Target (NYSE:TGT) announced Thursday morning that it identified and resolved the problem involving stolen data from about 40 million of its customers’ credit and debit cards over a three week period, but the retailer’s problems are far from over. According to American Banker, the thieves are now selling the card account information as fast as they can on underground sites, and for them, time is of the essence, because the U.S. Secret Service is already on the case, financial institutions are already thinking about canceling cards, and some cards are already due to expire. Security blogger and expert Brian Krebs explains, “The guys who stole them can’t offload them fast enough, because 5-10 percent of [the cards] are about to expire. There’s a fire sale going on right now — they lose value for every day they don’t sell them.”
It is still unclear how hackers got the card information, but Target knows that 40 million accounts from shoppers who visited Target between November 27 and December 15 were compromised, and the criminals were able to obtain basic account data listed on the magnetic stripes of the cards, including name, account number, and card expiration data. Krebs first leaked the news of the security breach on Wednesday night, and then Target confirmed the news Thursday morning, leading to a drop of Target shares in pre-market trading.
According to American Banker, Target won’t release information explaining how it was hacked until the retailer is confident the security breach can’t happen again. But unfortunately, considering the attack affected all of Target’s 1,800 stores, that could take a while — and consumers may decide to avoid Target locations until the complications are worked out. Brian Sozzi, CEO of Belus Capital Advisors, explained to Reuters Thursday, “While this search for the truth is happening, the issue damages the trust Target have gained in mobile and calls into question how sales trend in January.”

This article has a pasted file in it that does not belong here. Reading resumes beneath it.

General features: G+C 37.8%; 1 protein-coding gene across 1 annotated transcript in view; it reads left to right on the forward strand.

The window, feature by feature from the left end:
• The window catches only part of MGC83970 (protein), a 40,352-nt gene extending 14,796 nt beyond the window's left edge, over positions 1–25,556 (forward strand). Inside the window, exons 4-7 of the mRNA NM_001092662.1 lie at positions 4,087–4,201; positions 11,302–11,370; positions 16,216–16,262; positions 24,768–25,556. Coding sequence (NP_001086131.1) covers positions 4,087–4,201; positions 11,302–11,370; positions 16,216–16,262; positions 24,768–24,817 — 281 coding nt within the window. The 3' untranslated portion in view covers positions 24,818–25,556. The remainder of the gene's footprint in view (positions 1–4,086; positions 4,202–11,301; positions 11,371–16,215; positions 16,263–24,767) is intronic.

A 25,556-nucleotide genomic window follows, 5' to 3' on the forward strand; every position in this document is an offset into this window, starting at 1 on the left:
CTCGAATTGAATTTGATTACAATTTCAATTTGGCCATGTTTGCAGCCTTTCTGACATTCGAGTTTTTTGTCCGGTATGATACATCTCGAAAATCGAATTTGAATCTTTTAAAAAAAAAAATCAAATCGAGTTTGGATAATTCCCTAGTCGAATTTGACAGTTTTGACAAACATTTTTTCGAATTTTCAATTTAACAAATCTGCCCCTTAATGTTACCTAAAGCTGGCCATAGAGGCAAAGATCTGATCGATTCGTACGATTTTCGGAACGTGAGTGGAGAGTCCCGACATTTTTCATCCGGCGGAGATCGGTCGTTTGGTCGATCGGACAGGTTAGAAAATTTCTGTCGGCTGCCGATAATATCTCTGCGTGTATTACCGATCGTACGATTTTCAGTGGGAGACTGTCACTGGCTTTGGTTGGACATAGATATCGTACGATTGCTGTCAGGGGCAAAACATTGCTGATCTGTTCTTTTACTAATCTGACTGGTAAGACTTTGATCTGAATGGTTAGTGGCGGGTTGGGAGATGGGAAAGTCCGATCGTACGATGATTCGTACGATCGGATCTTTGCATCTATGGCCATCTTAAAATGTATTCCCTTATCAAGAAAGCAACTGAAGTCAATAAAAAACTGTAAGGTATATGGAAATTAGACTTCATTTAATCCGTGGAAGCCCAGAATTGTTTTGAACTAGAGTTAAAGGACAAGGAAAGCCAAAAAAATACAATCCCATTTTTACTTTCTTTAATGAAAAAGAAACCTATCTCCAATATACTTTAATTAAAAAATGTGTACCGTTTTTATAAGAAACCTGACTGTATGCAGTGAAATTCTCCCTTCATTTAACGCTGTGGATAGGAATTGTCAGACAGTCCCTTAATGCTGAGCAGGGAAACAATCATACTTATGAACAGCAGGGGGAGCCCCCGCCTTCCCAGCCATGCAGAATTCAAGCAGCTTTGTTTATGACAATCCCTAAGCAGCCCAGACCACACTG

Nonetheless, Target will remain tightlipped about its investigation with a third-party forensics firm until the retailer is sure it has identified the issue. As for Krebs, he gave American Banker an interview Thursday and explained, “My best guess is [Target] got hit by hackers who got into their network, and were able to push malicious software out to the point of sale systems. We probably won’t know for certain for weeks or months.”
So now, card issuers will need to decide how they will respond in the short term. Because there is a strong likelihood that card fraud will take place with the stolen data, issuers are already considering canceling all of the affected cards, or even frequenting the underground forums to learn more about the theft. American Banker explains that the data breach could have far-reaching implications. With the compromised data, thieves can not only duplicate the cards, they can also used them at ATMs and POS terminals if the affected cards are debit cards. Even Target’s Red card can be used for debit or credit if customers tie their bank account information to the card, further complicating the problem.
Thus, it is clear that Target got more than it bargained for this holiday season, and its fellow retailers will need to take note of what has happened to their competitor and ensure they don’t suffer the same fate. It’ll be interesting to see how all parties respond, including Target, card issuers, and other retailers, but Krebs maintains, “A lot of issuers will take a wait-and-see approach. They’re probably getting inundated with calls from people who shop at Target who are freaking out about what to do. The last thing they want to do is cancel these people’s cards around Christmas. I’m positive Target would much rather have seen this come out on December 26.”